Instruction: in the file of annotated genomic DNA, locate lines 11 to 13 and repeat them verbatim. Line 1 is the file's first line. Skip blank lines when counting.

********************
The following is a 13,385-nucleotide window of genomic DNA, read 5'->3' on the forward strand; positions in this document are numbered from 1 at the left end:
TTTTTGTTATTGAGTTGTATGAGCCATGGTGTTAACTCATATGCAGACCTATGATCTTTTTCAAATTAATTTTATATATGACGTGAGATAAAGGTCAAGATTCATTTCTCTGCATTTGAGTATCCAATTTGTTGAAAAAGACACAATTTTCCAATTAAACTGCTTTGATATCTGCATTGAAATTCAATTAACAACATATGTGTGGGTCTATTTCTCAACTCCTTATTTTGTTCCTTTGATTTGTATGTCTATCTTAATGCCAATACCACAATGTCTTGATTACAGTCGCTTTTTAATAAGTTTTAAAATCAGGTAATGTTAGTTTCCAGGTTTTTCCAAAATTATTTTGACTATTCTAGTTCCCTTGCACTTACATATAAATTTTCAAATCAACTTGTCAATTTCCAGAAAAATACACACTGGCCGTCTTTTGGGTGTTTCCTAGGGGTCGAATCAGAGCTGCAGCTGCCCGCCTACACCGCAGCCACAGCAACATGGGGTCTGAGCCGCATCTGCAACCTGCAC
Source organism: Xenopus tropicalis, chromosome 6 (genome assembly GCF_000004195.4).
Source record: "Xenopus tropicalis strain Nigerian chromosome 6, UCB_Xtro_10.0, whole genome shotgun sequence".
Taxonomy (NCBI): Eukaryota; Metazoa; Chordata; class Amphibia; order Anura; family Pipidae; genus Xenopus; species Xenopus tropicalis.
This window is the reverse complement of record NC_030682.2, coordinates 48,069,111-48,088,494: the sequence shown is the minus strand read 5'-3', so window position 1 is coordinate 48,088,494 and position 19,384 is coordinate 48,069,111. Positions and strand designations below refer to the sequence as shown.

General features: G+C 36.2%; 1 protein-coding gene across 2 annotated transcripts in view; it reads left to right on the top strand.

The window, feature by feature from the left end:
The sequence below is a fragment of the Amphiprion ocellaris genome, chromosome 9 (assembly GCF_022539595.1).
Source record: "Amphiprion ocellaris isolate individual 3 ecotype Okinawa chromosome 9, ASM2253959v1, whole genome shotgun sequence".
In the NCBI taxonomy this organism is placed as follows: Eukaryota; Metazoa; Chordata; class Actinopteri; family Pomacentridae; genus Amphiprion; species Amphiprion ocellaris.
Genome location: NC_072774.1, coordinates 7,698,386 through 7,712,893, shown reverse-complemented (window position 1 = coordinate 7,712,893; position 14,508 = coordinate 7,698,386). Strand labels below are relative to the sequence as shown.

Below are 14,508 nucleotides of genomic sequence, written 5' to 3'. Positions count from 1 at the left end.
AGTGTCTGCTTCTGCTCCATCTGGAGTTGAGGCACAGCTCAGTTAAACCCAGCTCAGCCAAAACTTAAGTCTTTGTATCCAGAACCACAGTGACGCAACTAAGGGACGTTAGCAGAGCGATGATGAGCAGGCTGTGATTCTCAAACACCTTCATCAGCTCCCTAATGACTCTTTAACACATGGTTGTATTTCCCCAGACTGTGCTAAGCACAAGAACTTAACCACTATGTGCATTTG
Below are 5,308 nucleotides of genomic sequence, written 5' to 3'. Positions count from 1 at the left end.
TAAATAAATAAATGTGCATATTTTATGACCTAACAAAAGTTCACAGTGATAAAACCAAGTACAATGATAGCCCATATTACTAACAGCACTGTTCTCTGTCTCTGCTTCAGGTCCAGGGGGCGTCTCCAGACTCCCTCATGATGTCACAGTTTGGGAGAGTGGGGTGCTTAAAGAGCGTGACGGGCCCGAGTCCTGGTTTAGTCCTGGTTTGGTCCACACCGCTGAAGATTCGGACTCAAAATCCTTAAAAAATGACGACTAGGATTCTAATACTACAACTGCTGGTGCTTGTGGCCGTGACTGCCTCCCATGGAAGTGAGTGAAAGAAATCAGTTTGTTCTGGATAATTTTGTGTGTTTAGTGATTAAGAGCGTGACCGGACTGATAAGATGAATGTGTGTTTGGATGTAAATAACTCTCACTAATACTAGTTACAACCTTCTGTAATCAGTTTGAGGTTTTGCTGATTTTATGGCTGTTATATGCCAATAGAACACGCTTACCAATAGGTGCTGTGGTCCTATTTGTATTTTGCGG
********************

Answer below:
In the NCBI taxonomy this organism is placed as follows: Eukaryota; Metazoa; Chordata; class Actinopteri; family Pomacentridae; genus Amphiprion; species Amphiprion ocellaris.
Genome location: NC_072774.1, coordinates 7,698,386 through 7,712,893, shown reverse-complemented (window position 1 = coordinate 7,712,893; position 14,508 = coordinate 7,698,386). Strand labels below are relative to the sequence as shown.

Below are 14,508 nucleotides of genomic sequence, written 5' to 3'. Positions count from 1 at the left end.